The teachers were surprised and delighted by the discoveries of the new game Francesco had invented.  In reflecting about the experience, they first noted the skills and thoughtfulness that such a young child like Francesco could have.  They also reminded themselves how everything is so new for young children that the novelty of having a paper covering their entire floor was not something to make them particularly curious or surprised."  (Emphasis added.)

This episode touched me as a teacher, as a facilitator, and as a generally reflective person.  If I were to walk into my home and have the whole kitchen covered with paper, I would notice it.  And some children would notice that.  But they are making so many important discoveries for the first time every day that they will pay attention to what is most salient to them.  And we cannot expect it to be the same thing that is salient to us.  These teachers in this episode had certain expectations, and those expectations were not satisfied.  But they were patient, and they did not insist that Francesco put the paper down and draw on it.  I know we have all, metaphorically, told Francesco to put the paper down and suggest that he draw on it.  I have been challenged by that recently, feeling like something has been missing from what I offer to the children each day.  But I have to remember that the children might not approach the work like I expect.  And I have to watch even more carefully for those little moments, like Francesco's discovery - it is really easy for those to slip by without noticing.

13 December 2011


For the first time ever,  I am having children dictate stories in the classroom.  Everyday, when we sit down for our meeting, I take out the storytelling notebook and ask who would like to tell a story.  Out of the 10-12 children who at school by this time, most of them are eager to tell a story.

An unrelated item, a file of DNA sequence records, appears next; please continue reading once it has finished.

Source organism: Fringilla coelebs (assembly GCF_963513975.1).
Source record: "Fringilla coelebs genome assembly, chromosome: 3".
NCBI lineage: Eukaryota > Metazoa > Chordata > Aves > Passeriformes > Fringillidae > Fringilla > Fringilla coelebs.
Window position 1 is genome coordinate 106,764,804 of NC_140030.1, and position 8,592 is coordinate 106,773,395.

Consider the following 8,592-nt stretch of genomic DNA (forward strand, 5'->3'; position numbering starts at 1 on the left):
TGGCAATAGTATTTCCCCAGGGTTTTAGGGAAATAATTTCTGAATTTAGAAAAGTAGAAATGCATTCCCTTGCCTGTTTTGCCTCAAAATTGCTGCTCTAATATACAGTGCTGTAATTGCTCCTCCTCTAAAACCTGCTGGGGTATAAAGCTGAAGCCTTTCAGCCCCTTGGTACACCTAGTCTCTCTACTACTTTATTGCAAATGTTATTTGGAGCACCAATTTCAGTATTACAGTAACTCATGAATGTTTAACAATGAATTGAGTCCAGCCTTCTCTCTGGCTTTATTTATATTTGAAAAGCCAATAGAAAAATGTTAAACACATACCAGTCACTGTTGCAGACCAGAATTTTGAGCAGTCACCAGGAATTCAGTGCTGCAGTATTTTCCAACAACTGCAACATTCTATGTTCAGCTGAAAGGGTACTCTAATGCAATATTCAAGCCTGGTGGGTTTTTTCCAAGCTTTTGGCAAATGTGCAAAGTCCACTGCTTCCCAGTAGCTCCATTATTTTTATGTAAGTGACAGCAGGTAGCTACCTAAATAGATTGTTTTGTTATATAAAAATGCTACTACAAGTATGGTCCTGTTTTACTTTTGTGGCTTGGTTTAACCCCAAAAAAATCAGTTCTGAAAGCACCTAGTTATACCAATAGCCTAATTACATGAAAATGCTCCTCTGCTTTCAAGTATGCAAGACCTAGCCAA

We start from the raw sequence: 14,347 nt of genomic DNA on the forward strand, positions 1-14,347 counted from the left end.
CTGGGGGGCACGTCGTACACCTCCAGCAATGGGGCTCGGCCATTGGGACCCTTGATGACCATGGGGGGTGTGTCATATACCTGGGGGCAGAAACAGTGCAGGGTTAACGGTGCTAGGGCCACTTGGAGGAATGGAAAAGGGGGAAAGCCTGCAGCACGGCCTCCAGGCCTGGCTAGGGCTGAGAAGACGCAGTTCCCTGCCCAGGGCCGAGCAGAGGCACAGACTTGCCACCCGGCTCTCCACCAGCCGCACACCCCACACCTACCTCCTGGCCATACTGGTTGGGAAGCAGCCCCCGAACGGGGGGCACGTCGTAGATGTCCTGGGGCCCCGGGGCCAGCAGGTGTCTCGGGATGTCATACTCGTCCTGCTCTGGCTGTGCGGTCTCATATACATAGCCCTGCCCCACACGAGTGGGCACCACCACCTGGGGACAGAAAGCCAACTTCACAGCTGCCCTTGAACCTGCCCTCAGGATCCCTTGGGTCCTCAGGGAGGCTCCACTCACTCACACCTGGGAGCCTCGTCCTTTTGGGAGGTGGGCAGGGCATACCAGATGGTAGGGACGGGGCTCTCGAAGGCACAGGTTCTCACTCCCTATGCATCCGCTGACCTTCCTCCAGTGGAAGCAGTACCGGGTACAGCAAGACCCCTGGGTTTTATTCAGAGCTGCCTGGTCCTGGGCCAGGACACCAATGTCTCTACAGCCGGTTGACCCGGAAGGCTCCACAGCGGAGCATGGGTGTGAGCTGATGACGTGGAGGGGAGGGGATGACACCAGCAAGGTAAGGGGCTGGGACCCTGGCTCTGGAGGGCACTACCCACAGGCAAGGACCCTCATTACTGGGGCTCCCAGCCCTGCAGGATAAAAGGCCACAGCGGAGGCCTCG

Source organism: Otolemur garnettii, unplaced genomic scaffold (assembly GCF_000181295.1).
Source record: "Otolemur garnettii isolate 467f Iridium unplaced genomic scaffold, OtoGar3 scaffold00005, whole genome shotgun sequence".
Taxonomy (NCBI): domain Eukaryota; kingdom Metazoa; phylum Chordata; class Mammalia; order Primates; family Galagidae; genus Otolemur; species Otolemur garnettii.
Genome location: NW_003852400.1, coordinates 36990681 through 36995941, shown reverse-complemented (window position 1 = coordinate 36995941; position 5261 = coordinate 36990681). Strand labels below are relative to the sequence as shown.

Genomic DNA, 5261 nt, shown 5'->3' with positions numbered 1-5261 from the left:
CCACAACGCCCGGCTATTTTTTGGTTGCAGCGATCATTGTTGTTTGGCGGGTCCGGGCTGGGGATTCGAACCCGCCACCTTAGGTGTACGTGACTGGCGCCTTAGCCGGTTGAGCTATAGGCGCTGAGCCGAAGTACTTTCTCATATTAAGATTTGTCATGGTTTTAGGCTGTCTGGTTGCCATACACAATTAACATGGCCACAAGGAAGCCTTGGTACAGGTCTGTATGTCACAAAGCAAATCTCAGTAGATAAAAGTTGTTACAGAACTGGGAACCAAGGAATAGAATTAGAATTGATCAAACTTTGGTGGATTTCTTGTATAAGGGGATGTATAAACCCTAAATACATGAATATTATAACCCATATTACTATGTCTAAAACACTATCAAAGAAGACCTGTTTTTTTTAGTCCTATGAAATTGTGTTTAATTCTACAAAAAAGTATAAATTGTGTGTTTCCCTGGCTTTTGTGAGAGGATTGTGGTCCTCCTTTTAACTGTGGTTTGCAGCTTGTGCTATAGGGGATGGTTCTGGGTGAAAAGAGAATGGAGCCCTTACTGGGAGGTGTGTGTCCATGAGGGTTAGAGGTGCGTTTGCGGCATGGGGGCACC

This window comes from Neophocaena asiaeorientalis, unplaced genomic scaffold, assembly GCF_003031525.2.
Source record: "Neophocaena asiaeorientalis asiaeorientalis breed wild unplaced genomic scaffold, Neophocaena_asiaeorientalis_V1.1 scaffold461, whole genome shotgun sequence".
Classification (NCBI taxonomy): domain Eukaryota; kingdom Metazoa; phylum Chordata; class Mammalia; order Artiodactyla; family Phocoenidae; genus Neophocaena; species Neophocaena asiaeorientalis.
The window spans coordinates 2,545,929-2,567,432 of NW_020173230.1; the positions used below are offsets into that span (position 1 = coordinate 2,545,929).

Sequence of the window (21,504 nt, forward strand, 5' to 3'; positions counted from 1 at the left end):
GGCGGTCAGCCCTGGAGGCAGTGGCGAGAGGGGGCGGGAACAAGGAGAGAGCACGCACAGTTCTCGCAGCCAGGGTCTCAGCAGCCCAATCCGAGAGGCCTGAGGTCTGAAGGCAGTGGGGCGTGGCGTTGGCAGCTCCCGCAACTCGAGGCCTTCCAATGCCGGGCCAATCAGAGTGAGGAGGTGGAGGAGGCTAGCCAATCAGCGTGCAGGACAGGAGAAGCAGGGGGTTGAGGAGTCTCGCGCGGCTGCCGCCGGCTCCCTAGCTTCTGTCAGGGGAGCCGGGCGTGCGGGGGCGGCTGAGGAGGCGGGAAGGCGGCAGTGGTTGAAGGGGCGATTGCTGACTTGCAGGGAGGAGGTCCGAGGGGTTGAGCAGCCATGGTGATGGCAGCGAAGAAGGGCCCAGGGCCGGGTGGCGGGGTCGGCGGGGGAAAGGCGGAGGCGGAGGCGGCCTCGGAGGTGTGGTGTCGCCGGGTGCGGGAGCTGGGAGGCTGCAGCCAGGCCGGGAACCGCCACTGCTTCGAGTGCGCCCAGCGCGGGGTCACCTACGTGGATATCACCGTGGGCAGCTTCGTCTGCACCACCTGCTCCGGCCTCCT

Some mornings get a bit hectic, and since I am alone in the preschool room most of the time, we don't always have a chance to tell stories.  But when we do, I approach the children who have signed up for storytelling and invite them to tell me their story.  I'll often ask a child who is in between activities rather than taking a child out of something they are really engaged with.

All sort of themes are shared and we touch upon just about every topic imaginable over the course of a week.  But the name of the game us typically repetition - at least right now it is.  Children tell the same stories day after day, or feature the same characters.  Take B's stories, for example.


Katie fell down.  And then she cried.  Then she bumped her head and then she cried.  Katie fell down.  The teacher came and she was happy!  And then she played with Chip Chip.  And then she cried.  The End.


Katie fell down.  And then she cried.  And then she bumped her head.  And then she cried.  And she fell down in the chair.  And then she cried.  Then she bumped her head!  And then she fell down on the chair.  The End.


Katie fell down.  And she bumped her head and then she cried.  And then she got up, and then she bumped her head.  And then she fell down on the chair.  And then she bumped…her…head.  And then she fell on the chair.  Then she bumped her head!  And then she cried.  Cry cry cry cry cry cry.  The End.


Katie fell down and she bumped her head and then she cried.  And she fell down on the chari, and then she fell down on the chair.  Then she bumped her head.  The End.